Improving Delineation of True Tumor Volume With Multimodal MRI in a Rat Model of Brain Metastasis.
Larkin JR., Simard MA., de Bernardi A., Johanssen VA., Perez-Balderas F., Sibson NR.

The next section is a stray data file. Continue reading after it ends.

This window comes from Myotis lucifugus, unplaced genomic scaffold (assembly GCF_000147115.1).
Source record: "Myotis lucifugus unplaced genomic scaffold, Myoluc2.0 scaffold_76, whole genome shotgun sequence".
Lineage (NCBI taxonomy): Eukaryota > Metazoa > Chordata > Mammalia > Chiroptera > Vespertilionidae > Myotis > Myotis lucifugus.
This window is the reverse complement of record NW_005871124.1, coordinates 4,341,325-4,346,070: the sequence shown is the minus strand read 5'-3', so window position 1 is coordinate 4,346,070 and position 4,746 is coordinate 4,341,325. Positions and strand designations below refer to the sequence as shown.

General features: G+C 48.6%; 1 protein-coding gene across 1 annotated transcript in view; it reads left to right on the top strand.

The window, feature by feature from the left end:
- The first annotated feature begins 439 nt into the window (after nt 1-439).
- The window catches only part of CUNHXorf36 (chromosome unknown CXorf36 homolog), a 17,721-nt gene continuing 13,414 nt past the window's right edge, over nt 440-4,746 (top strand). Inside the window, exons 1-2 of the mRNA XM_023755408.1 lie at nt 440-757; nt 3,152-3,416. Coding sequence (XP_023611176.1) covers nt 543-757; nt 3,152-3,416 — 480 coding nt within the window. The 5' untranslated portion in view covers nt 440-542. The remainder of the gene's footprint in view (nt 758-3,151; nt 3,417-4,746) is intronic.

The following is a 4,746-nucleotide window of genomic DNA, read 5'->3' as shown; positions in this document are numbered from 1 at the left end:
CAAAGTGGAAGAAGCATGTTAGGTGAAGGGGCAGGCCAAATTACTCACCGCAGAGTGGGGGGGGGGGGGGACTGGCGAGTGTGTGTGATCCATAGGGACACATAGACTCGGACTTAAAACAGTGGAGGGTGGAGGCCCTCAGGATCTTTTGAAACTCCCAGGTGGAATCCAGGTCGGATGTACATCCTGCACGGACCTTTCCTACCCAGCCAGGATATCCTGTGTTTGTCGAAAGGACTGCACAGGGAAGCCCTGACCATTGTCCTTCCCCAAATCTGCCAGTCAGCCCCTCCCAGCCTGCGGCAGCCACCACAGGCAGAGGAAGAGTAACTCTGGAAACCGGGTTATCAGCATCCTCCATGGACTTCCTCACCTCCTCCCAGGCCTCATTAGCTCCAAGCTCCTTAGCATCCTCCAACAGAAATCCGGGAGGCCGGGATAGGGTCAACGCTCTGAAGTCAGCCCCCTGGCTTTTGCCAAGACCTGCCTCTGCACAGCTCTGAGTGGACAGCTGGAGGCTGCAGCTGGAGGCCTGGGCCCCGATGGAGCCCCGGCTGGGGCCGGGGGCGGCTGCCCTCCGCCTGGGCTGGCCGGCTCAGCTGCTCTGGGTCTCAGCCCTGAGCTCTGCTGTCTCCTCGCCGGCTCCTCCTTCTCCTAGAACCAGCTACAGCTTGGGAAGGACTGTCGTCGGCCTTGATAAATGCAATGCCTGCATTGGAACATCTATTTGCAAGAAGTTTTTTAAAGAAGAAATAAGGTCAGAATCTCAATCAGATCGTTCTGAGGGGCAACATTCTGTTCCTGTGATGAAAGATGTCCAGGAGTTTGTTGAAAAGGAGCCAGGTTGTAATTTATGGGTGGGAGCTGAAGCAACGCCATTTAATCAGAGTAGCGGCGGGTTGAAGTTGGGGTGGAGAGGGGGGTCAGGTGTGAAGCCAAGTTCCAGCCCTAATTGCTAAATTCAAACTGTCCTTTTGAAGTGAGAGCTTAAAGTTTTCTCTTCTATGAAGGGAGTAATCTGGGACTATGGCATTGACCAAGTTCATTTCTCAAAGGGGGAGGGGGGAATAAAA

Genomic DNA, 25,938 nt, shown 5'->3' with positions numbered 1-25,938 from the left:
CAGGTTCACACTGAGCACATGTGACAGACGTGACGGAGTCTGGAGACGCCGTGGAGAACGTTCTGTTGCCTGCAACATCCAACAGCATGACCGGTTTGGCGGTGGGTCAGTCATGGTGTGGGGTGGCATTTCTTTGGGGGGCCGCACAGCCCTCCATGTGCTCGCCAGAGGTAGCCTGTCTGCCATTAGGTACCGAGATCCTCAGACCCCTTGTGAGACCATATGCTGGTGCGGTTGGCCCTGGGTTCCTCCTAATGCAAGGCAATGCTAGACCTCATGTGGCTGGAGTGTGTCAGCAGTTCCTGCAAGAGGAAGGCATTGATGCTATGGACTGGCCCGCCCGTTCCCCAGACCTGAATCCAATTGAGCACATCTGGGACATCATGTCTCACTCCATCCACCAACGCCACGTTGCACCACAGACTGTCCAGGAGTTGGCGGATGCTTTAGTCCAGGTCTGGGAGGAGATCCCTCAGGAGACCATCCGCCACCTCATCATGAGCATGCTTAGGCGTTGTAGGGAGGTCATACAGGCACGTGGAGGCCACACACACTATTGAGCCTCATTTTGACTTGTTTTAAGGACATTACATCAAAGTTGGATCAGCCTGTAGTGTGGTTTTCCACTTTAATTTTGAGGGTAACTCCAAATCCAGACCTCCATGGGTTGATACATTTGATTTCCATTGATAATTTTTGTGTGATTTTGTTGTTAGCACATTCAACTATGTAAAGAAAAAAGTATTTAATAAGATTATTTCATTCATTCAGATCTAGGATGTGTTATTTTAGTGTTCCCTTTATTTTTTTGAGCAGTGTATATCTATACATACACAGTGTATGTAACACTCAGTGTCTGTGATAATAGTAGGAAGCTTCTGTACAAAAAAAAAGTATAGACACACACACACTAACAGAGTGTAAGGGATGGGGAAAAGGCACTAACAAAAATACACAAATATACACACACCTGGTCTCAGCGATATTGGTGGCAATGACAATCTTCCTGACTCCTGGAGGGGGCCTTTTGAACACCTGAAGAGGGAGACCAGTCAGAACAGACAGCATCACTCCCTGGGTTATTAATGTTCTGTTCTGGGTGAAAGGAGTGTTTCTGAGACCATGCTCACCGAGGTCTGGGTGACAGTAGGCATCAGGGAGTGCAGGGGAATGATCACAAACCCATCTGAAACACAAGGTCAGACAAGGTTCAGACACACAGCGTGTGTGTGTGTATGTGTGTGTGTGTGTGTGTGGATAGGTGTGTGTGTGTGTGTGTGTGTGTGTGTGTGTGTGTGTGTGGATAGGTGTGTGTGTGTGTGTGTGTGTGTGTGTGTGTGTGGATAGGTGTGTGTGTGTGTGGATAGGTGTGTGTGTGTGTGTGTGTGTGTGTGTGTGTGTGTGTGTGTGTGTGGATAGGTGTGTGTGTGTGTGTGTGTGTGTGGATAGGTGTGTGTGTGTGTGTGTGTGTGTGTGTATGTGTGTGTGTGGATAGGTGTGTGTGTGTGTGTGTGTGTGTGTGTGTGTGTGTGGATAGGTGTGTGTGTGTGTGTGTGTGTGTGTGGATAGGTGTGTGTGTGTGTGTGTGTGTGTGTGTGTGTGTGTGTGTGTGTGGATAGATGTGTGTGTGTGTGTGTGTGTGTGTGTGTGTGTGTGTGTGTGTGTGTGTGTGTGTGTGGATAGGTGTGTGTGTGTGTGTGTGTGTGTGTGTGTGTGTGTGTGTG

PURPOSE: Brain metastases are almost universally lethal with short median survival times. Despite this, they are often potentially curable, with therapy failing only because of local relapse. One key reason relapse occurs is because treatment planning did not delineate metastasis margins sufficiently or accurately, allowing residual tumor to regrow. The aim of this study was to determine the extent to which multimodal magnetic resonance imaging (MRI), with a simple and automated analysis pipeline, could improve upon current clinical practice of single-modality, independent-observer tumor delineation. METHODS AND MATERIALS: We used a single rat model of brain metastasis (ENU1564 breast carcinoma cells in BD-IX rats), with and without radiation therapy. Multimodal MRI data were acquired using sequences either in current clinical use or in clinical trial and included postgadolinium T1-weighted images and maps of blood flow, blood volume, T1 and T2 relaxation times, and apparent diffusion coefficient. RESULTS: In all cases, independent observers underestimated the true size of metastases from single-modality gadolinium-enhanced MRI (85 ± 36 μL vs 131 ± 40 μL histologic measurement), although multimodal MRI more accurately delineated tumor volume (132 ± 41 μL). Multimodal MRI offered increased sensitivity compared with independent observer for detecting metastasis (0.82 vs 0.61, respectively), with only a slight decrease in specificity (0.86 vs 0.98). Blood flow maps conferred the greatest improvements in margin detection for late-stage metastases after radiation therapy. Gadolinium-enhanced T1-weighted images conferred the greatest increase in accuracy of detection for smaller metastases. CONCLUSIONS: These findings suggest that multimodal MRI of brain metastases could significantly improve the visualization of brain metastasis margins, beyond current clinical practice, with the potential to decrease relapse rates and increase patient survival. This finding now needs validation in additional tumor models or clinical cohorts.